May 19, 2013
The Africa You Need to Know
Posted on Nov 28, 2006
What is disaster pornography? Africans define it as the Western media’s habit of blacking out Africa’s stock markets, cellphones, heart surgeries, soaring literacy and increasing democratization, while gleefully parading its genocides, armed conflicts, child soldiers, foreign debts, hunger, disease and backwardness.
I recently found myself making small talk with an airport official in the United States. “I hear in Africa, people are very poor and hungry, that they don’t have anything to eat,” he said. “I saw a documentary on Africa a few days ago on CNN, and there were all these hungry people, dying children, with flies all over their faces….”
Yeah, I replied hesitantly, not knowing exactly what a correct response should be. My situation was not helped by 22 hours of travel, which had considerably dulled my reflexes.
“But you look well fed,” he said, scanning my generous proportions.
I didn’t exactly like this attention to my physical details, but I had more patriotic worries. I had to let him know that Africa is not one huge expanse of waste, but 54 countries and two islands, in different stages of development, repair, disrepair and, of course, despair. Famine in Niger does not mean hunger in Nigeria, just as war in Liberia does not mean child soldiers in Lesotho.
I don’t blame him. Neither do I blame another official at a different airport who asked me if Africans keep their cowries in banks. [Editor’s note: Cowries are shells that were used as mediums of exchange in parts of Africa.] He was quite taken aback when I showed him a few naira notes [Nigerian currency]. I also don’t blame some of my American friends when they ask me how I “picked up such good English.” Far from picking up good English, I tell them, I have a background of solid British education. My country, Nigeria, was a British colony until 1960.
No one should blame these people or anyone else who displays such profound ignorance about Africa. Rather than educate and enlighten by disseminating fair, balanced and accurate information, all that the Western media seem to be keen on showing the West about Africa is backwardness, disease, hunger, want, deprivation, banditry, brigandage, slaughter fields, child soldiers, gang-raped girls, harassed mothers, wasted children, flies feasting on the living and vultures waiting to devour the near-dead. Goodness!
Africans of all leanings, from all walks of life and from every part of the continent, usually have only one question each time they are faced with these gory media depictions of Africa: “Where do they get these images?”
It is not only Africans who do not recognize their continent in the Western media. Michael Ledeen, contributing editor of National Review Online, laments this caricaturing of Africa in an article titled “Out of Africa: What the Western World Doesn’t Understand About the Continent.”
He says: “Those of us who love Africa almost never recognize it in the press or the movies. The racist stereotypes of Africans are so deeply ingrained in the guilt-driven worldview of Western elites that it is almost impossible to get to the truth.”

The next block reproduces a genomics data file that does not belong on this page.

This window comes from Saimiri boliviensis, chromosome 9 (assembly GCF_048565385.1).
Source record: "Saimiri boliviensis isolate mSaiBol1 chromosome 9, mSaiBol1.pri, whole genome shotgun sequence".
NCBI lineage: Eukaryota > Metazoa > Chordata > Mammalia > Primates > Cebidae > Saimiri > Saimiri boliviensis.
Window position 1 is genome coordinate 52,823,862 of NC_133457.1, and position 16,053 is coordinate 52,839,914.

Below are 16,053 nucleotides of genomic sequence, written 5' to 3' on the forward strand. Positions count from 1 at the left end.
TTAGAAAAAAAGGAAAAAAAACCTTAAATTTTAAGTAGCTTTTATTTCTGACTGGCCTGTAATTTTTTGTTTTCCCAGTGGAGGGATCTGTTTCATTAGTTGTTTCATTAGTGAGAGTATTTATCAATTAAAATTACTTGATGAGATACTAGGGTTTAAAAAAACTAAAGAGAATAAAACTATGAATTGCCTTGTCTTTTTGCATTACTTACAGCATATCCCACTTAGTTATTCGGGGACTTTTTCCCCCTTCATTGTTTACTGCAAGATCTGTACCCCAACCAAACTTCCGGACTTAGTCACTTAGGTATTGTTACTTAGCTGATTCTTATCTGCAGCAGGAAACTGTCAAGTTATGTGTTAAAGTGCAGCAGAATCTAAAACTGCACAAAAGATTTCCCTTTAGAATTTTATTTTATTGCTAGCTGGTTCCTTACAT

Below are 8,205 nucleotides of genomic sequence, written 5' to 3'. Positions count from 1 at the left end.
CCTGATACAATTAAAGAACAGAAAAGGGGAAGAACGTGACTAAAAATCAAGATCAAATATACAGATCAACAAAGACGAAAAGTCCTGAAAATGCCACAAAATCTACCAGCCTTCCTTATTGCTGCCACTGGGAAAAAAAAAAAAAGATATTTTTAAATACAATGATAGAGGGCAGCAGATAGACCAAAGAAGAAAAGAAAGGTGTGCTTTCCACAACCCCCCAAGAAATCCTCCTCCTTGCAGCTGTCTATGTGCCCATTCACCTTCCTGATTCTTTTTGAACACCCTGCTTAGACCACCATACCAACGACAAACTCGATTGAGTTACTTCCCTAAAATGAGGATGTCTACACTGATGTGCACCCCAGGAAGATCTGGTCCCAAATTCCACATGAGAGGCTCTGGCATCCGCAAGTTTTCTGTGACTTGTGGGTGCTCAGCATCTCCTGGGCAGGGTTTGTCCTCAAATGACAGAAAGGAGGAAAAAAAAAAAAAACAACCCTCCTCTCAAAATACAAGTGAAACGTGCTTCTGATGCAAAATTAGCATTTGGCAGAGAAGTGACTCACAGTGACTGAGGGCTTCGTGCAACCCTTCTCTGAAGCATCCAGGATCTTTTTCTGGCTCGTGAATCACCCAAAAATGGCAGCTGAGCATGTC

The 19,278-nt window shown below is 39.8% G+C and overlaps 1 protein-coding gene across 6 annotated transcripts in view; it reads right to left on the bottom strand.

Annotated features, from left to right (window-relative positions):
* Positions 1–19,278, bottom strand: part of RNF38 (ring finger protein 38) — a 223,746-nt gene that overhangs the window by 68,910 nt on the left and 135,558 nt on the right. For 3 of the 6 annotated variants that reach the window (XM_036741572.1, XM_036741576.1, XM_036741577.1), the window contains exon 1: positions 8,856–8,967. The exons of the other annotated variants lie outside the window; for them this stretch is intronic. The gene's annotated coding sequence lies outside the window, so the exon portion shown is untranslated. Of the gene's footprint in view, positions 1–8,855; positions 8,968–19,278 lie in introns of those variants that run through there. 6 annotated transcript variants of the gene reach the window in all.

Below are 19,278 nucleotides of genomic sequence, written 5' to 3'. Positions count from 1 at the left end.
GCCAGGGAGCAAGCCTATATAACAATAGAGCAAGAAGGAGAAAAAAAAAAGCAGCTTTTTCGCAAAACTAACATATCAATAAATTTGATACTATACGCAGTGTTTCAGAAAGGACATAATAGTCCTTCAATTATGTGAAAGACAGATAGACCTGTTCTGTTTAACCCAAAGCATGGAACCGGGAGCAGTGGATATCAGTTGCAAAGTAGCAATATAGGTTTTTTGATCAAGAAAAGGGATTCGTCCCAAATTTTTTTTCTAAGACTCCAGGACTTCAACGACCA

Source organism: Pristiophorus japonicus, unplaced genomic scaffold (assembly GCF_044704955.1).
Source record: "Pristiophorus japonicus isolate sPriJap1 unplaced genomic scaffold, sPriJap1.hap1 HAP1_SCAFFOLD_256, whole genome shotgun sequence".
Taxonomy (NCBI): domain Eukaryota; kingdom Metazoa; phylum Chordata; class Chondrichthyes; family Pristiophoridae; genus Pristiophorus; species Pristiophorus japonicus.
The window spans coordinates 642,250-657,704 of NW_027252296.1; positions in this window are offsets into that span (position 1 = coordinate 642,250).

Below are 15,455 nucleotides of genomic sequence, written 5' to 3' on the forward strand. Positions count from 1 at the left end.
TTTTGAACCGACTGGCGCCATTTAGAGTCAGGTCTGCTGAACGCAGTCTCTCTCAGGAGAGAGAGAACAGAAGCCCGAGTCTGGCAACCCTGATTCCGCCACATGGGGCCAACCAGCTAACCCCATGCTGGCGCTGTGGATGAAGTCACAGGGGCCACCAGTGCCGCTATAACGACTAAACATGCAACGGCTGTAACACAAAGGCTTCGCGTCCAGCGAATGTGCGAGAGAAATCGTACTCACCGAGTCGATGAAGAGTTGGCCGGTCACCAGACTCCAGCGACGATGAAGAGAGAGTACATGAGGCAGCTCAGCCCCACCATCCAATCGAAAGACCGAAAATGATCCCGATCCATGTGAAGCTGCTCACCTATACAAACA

So what is the truth about Africa?
Africa is not a country. It is the world’s second largest continent and the second most populous, after Asia. Occupying 20 percent of the Earth’s land area, it measures roughly 5,000 miles from north to south and about 4,600 miles from east to west. This makes it about four times the size of the United States.
Africa’s population of about 890 million is slightly less than 14 percent of total world population. Its peoples belong to thousands of ethnic groups and clans. Some of the more widely known ethnic groups in Africa are Arab, Ashanti, Bantu, Berber, Dinka, Fulani, Ganda, Yoruba, Hausa, Kikuyu, Luba, Lunda, Malinke, Moor, Nuer, Tuareg and Xhosa.
Africans are by no means homogeneous. There is no African culture. Africans have diverse and varied ways of life. They behave differently from country to country, ethnic group to ethnic group and clan to clan.
There is also no African language. Africans speak about 2,000 languages. Among Africa’s most widely spoken languages are Swahili, Hausa, Yoruba, Bantu, Akan, Arabic, Koma and Songhai.
And far from being a perpetual laggard, Africa has made and still makes quite significant contributions to the world order. History 101 says Africa provided the slave labor that developed the New World and enriched the Old World. Today, Africa provides columbite-tantalite, the mineral from which the computer chips that drive the 21st century’s high-tech global economy are made.
Algeria, Egypt, Libya and Nigeria are the major petroleum and natural gas producing countries in Africa. They account for about 20 percent of the world’s petroleum needs. Botswana, Democratic Republic of Congo and South Africa together produce 50 percent of the world’s diamonds. Ghana, South Africa and Zimbabwe together produce nearly 50 percent of the world’s gold.
Africa also contributes 70 percent of the world’s cocoa each year, 34 percent of the coffee and 50 percent of the palm products. The United States imports 30 to 60 percent of key African products; French industry depends on Africa for over 90 percent of its uranium, cobalt and manganese, 76 percent of its bauxite, 50 percent of its chromium and 30 percent of its iron ore; and British industry depends on Africa for 80 percent of its chromium, 65 percent of its lubrication oil, 55 percent of its manganese and 54 percent of its cobalt. China imports nearly 30 percent of its oil and gas from sub-Saharan Africa.